News Argentina Barely Survives To Win The World Cup (Sr. Columnist Sushil Thapa Writes)
Sushil Thapa

In one of the greatest and most sensational finals witnessed in our lifetime, Argentina gingerly hung on to lift the 22nd edition of the World Cup Football tournament in Doha, Qatar, at the expense of defending champions France. 

In a ding-dong battle, Argentina barely survived the gallant French fightback. They led in the regulation time but failed to hold onto a 2-0 and 3-2 lead. They finally came through victorious in the nerve-racking penalty shootout to crown themselves the world champions for the third time. 

At long last, one of the finest players in the world, Argentina skipper and playmaker Lionel Messi's cherished dream of World Cup glory came true. 

He had a phenomenal tournament and lived up to expectations. As skipper, he dazzled, inspired teammates, delivered the goods consistently and lifted his team from a shock defeat in the opener against Saudi Arabia to the game’s ultimate glory. 

He won a record-breaking man of the match award five times. Furthermore, he scored seven goals, scoring in every match in the knockout stage. It is an enduring testament to his greatness. 

France made a valiant and astonishing comeback in the last quarter of the match after a mediocre first-half performance. 

The way the match panned out in the first 45 minutes, it seemed France was headed for an embarrassing defeat. 

Argentina was in total control of the proceedings, dominating exchanges and ball possession. They were aggressive and in an attacking mode.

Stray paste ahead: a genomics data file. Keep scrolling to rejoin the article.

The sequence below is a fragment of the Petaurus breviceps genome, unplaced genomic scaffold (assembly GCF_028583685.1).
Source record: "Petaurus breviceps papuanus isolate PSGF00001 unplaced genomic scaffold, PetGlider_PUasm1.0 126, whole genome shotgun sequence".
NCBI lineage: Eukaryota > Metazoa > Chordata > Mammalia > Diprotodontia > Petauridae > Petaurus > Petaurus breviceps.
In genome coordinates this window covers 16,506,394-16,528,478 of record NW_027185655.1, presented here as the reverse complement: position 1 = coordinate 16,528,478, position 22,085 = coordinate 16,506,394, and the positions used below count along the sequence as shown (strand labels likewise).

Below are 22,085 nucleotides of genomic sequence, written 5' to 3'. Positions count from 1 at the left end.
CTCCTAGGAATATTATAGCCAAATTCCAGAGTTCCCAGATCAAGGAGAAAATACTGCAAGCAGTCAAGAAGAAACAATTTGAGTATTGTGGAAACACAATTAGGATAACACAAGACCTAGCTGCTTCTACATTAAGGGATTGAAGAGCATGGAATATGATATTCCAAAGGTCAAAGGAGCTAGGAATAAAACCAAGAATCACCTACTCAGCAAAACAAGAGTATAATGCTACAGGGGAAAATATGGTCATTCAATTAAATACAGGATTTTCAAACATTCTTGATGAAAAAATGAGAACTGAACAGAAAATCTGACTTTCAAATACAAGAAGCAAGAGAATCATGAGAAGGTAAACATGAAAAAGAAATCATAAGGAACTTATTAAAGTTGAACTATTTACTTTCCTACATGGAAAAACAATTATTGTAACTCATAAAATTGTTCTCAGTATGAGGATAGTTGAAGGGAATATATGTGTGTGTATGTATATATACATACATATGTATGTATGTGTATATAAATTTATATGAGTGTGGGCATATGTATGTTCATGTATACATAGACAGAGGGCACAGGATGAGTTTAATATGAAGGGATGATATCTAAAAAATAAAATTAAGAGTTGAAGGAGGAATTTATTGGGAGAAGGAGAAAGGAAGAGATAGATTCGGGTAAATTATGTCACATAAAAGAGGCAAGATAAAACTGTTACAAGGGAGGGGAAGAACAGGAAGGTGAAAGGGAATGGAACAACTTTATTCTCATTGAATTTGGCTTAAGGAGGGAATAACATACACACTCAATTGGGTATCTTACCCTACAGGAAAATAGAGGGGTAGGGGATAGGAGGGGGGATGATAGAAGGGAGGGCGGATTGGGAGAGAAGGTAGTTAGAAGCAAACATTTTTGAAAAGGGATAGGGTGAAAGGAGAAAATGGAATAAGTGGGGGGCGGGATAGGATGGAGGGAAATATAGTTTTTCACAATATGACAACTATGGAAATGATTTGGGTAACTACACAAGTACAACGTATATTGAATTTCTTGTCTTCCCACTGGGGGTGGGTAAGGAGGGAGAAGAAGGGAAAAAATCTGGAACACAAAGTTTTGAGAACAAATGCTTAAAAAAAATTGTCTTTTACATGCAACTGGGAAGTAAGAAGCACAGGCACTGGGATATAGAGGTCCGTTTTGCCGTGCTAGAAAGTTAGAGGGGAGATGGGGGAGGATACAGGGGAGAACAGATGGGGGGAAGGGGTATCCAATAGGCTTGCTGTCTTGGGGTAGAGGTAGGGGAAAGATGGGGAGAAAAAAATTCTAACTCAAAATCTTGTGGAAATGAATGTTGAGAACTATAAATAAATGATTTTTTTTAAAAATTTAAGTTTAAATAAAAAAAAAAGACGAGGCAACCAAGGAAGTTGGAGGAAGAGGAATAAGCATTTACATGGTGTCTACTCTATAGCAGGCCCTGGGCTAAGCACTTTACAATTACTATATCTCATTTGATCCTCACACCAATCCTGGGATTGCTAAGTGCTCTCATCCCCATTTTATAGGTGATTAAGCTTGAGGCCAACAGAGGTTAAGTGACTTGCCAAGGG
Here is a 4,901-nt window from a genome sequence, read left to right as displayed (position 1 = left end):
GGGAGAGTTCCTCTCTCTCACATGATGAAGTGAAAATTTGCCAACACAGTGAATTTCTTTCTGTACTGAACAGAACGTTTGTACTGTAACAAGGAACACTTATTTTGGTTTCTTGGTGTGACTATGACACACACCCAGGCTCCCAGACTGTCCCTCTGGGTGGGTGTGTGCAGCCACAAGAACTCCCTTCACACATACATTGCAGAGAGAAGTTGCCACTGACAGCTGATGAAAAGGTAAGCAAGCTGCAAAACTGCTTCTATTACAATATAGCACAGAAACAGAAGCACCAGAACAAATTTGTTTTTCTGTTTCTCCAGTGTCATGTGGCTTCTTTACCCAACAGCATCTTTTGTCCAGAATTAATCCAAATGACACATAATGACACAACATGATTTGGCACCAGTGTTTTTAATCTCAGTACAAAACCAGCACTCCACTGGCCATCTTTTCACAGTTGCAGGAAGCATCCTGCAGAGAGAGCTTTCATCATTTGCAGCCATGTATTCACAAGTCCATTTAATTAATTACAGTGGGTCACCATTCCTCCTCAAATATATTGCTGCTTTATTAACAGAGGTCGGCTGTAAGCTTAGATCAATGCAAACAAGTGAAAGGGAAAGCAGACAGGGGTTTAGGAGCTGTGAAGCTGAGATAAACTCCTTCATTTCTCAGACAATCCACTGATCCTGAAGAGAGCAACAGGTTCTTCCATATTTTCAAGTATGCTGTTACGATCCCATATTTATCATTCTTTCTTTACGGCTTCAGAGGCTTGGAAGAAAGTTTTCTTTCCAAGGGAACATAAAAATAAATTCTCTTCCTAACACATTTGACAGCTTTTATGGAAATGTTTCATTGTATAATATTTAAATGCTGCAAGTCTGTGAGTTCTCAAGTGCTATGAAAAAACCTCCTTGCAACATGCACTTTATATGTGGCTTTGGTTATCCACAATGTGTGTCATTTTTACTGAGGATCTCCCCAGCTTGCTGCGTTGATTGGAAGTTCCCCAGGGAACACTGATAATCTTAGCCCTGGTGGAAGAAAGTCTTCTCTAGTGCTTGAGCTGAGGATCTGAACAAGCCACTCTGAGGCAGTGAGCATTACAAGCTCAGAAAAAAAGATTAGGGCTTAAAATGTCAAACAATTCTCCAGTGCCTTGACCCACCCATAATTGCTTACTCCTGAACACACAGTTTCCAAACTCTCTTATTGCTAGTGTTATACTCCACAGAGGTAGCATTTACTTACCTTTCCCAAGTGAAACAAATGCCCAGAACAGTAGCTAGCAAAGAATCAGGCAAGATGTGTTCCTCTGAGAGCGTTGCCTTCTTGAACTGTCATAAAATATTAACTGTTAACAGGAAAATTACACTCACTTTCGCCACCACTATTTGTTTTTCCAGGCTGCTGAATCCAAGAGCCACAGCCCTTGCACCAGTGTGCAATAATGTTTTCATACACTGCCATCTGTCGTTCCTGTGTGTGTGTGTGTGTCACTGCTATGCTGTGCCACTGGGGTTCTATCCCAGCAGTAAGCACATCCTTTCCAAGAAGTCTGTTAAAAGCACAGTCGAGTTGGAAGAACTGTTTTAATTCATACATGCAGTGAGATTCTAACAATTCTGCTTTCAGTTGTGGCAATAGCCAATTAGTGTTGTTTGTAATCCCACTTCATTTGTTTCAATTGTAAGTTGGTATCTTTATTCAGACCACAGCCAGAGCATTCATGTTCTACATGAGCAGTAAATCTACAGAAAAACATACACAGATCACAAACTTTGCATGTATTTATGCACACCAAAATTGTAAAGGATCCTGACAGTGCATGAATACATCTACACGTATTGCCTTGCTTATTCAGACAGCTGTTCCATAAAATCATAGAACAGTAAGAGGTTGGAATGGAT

On the other hand, the French looked off-color. They struggled uncharacteristically to find rhythm, tempo and momentum in their game. Nothing got going for them, and they played second fiddle to the opposition. 

As a result, they paid a heavy price for the uninspiring and lackluster performance and were on the back foot. 

Going into the second half, they trailed by two goals and had a mountain to climb, which they did but the penalty shootout proved to be their Waterloo eventually. 

The match took a dramatic U-turn as the French woke up from slumber and made a stunning comeback in the final 20 minutes of play.

Ace striker Kylian Mbappe who had a quiet first half erupted like a volcano and scored a brilliant hat-trick to sway the match in France's favor. 

After England’s Geoff Hurst (1966 World Cup against West Germany), the 23-year-old became the second player to score a hat-trick in the final. 

He almost single-handedly took away the match from Argentina. The French star who idolizes Portugal’s Ronaldo pipped Messi for the Golden boot award. He scored eight goals in the tournament. 

Had it not been for the Golden Glove award(the best goalkeeper) winner Argentina’s Emiliano Martinez's brilliance in the dying minutes of stoppage time, it would have been a spectacular comeback victory for the French. 

He made a stunning save to deny Kolo Muani the winning goal from point-blank range. He was at his best in the entire tournament and had played a pivotal role in Argentina’s victory over the Netherlands in the penalty shootout.. 

Messi might have been adjudged man of the match for the two goals he scored and his towering presence for his team but my man of the match was Martinez. 

His critical save rescued Argentina and paved the way for World Cup success at the end. 

By getting the better of France, Argentina confirmed that they are the best team in the world when translating a penalty shootout into victory. 

The riveting, enthralling, nail-biting and suspense-filled final will remain in our memory for a long time.

By Sushil Thapa, Fairfax, VA

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